Database Considerations for a Modern Architecture

Digital transformation. Infrastructure modernization. Global data center demands. All these forces and more are driving enterprises around the world to seek out next generation cloud-based technologies for a wide range of applications—even those most critical to their business.

According to Dave Bartoletti, VP and Principal Analyst at Forrester Research, 74% of enterprises describe their strategy today as hybrid or multi-cloud. It is safe to say “cloud” is no longer a nice-to-have but a necessity.

In reality, however, migrating to the cloud or any other modern architecture is not as easy as it sounds.  This migration will introduce new challenges, including application-level changes, service level agreements (SLAs), new operational models, and new cost models. These considerations make it more important than ever to simplify migration and reduce risk. The database is arguably the most expensive component of an application service, the most difficult to manage at scale and the most common source of problems and complaints, yet this decision doesn’t garner nearly enough consideration among the myriad of infrastructure choices. Organizations cannot expect to execute on their plans to modernize their business by relying on forty-year-old database technology. 

Traditional relational database systems simply were not built to handle the scalability, performance, and availability requirements needed to compete in today’s digital world—nor can they address the demands of burgeoning container-native, microservice-based environments.Distributed databases were purpose built to address both. Distributed SQL databases ensure database services can be natively distributed across multiple nodes, data centers, and even clouds without the complexity, expense, and additional software that traditional relational databases require. And they come with all the SQL benefits enterprises have come to rely on. Most importantly, a distributed database ensures continuous availability and scales when and where you need it—optimized to your workload, which saves you time and money. This is becoming increasingly important—to both your operational efficiency and your pocketbook—as more and more enterprises rely on modern architectures to keep pace with business demands today.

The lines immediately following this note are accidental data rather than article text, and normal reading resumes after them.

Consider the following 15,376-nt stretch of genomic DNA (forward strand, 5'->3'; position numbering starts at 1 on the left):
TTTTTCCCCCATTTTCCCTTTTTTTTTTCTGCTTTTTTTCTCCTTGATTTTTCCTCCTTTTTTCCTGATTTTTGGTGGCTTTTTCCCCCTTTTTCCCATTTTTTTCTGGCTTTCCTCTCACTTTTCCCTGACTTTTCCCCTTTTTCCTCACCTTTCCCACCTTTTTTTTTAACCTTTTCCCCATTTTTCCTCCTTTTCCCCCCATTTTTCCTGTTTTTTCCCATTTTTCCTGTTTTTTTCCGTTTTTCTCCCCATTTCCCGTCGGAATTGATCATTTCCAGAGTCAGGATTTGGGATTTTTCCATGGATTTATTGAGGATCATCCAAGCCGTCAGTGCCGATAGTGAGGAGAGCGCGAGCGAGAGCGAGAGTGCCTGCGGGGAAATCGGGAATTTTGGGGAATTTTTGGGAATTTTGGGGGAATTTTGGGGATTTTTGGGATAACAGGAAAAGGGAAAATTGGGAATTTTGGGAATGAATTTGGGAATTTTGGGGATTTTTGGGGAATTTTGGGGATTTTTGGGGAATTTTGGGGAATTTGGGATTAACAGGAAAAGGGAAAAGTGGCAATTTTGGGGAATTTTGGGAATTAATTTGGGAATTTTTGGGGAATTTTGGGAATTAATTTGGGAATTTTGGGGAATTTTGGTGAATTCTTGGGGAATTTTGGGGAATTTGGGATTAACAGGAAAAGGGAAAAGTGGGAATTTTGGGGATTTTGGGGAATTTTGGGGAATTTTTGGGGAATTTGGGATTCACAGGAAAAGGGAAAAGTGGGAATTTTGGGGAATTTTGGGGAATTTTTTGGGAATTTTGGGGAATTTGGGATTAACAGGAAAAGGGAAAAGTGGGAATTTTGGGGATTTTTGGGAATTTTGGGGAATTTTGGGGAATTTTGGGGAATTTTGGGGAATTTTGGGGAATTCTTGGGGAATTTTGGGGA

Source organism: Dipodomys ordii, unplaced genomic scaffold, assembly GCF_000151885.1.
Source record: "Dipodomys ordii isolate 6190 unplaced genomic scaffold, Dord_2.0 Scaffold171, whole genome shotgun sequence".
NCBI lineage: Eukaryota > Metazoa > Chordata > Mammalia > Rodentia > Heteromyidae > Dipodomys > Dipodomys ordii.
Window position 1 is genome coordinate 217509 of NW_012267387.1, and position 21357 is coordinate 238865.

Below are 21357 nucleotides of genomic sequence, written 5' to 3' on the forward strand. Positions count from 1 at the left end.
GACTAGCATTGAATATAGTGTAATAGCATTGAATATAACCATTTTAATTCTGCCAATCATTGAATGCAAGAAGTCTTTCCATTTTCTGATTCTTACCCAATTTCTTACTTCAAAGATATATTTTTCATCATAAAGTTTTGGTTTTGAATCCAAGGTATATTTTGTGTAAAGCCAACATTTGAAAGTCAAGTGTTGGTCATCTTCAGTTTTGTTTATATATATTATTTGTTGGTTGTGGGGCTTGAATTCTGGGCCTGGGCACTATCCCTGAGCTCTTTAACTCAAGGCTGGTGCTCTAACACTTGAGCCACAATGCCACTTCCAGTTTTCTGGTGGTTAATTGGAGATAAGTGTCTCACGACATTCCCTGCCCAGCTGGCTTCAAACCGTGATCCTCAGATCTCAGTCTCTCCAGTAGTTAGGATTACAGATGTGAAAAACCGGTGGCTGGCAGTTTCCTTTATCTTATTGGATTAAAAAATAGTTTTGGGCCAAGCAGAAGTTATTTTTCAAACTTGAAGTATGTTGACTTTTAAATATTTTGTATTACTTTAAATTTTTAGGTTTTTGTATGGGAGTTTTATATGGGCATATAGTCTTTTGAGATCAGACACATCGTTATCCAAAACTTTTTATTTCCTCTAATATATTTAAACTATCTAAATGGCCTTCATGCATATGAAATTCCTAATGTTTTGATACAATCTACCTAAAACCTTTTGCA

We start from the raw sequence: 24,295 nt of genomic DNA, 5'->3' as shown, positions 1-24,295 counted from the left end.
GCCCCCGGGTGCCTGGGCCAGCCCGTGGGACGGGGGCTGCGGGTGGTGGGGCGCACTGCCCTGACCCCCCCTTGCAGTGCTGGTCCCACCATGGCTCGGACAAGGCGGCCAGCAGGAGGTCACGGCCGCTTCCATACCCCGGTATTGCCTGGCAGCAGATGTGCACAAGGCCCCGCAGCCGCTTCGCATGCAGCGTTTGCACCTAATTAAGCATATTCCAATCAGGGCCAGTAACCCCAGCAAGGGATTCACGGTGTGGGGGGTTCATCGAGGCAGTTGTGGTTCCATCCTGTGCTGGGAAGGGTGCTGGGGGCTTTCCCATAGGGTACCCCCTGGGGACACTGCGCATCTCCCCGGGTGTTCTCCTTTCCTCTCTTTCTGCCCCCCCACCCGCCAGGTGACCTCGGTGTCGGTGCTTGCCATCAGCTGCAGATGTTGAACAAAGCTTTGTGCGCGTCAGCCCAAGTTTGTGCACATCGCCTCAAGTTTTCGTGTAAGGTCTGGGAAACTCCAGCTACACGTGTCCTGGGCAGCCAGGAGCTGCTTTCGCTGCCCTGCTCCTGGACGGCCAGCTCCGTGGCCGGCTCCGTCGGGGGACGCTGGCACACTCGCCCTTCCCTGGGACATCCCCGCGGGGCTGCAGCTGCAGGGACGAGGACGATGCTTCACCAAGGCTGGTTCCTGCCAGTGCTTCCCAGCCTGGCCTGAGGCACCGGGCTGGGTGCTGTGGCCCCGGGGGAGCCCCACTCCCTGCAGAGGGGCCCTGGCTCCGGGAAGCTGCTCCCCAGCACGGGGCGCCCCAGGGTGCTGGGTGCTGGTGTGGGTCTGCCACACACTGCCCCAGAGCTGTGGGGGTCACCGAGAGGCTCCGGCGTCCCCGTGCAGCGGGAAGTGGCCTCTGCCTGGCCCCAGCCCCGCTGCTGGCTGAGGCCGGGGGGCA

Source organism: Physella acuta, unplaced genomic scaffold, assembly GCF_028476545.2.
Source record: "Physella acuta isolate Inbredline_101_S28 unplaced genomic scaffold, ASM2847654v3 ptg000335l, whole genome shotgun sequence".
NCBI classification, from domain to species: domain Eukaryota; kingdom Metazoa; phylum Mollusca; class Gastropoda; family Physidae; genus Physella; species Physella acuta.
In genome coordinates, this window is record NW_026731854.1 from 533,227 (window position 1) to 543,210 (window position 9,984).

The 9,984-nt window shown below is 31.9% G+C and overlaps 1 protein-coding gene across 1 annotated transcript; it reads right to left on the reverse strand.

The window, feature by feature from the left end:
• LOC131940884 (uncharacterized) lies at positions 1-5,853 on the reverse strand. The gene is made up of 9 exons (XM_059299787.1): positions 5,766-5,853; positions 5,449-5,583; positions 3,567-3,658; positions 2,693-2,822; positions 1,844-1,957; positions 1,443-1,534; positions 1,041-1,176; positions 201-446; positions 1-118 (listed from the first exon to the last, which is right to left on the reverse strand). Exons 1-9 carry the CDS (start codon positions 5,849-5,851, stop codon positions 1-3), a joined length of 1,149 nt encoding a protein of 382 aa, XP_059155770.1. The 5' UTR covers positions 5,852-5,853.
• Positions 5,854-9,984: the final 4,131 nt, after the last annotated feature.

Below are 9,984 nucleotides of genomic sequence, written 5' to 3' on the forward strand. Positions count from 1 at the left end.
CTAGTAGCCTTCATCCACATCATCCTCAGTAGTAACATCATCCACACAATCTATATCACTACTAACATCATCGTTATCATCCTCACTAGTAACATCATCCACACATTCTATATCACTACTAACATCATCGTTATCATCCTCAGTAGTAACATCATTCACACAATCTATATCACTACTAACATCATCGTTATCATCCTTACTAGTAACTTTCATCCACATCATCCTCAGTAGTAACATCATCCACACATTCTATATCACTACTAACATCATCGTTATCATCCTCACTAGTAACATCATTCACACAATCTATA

Wherever you are in your digital transformation journey, I urge you to consider the impact of your database choice on the long-term success of your application. To help in this effort, I’ve outlined below four of what I consider to be the most important considerations for your database as you modernize your infrastructure to propel your business forward.

  1. Reduced Risks—Migrating an existing application to the cloud or re-architecting for microservices is a complex project. Adding to the complexity by switching database models (for example, switching from SQL to NoSQL) increases the risk profile of the migration significantly. Instead, organizations should maintain the existing data model of the application during the migration.
  2. Availability—Downtime can make or break your success. No one can afford failure or outages, so the ability to ensure continuous availability is a lynchpin to success. At its core, a distributed database is built on a peer-to-peer architecture, consisting of peer processes that are independent and able to perform the same tasks. Because of this equality, any peer can fail or shut down at any point without losing the database as a whole—there is no single point of failure. As a result, organizations don’t require extra hardware or software that’s designed to kick in only when disaster strikes. Instead, a distributed database maximizes hardware utilization, automates redundancy, and reduces disaster recovery overhead, saving you time and money. Most importantly, with better availability, you ensure the highest levels of customer satisfaction—the hallmark of a successful business.
  3. Scalability—Today’s consumers wait for no one and loyalty wanes depending on responsiveness. Historically, the database has been the least scalable component in application architectures and requires over-provisioning or time-consuming server migration procedures that no nimble organization can afford any longer. Purpose-built for modern architectures including cloud, containers, and microservices, a distributed database easily scales out and back based on demand. This alleviates your development team from having to code for data management, sharding, or replication strategies, It also frees development time to focus on building new applications for your customers to love. The ability to scale out to meet application volume ensures your database won’t hold you back from delivering unmatched performance or innovation. Lastly, leveraging existing hardware to add capacity when you need it will decrease total costs.
  4. Cloud Portability—Cloud providers will continue to compete with services and cost. Your cloud provider of choice today should not prevent you from switching to a different cloud in the future. Or for certain industries, availability requirements prevent single-cloud strategies. In these cases, the database of choice must be available in all cloud providers.

Migrating to a modern architecture—whether it is the cloud, containers, microservices, or whichever hybrid combination that works best for your organization—is critical to long term success in business today.  And while it is easy to get caught up in these new infrastructure choices, it’s more important than ever to keep your database decision at the forefront.  Understanding the impact of your database choice as you execute digital transformation initiatives and thoughtfully implementing the right database for your business puts you in a better position to ensure sustainable growth, maximize your modernization investments, and retain and gain customers.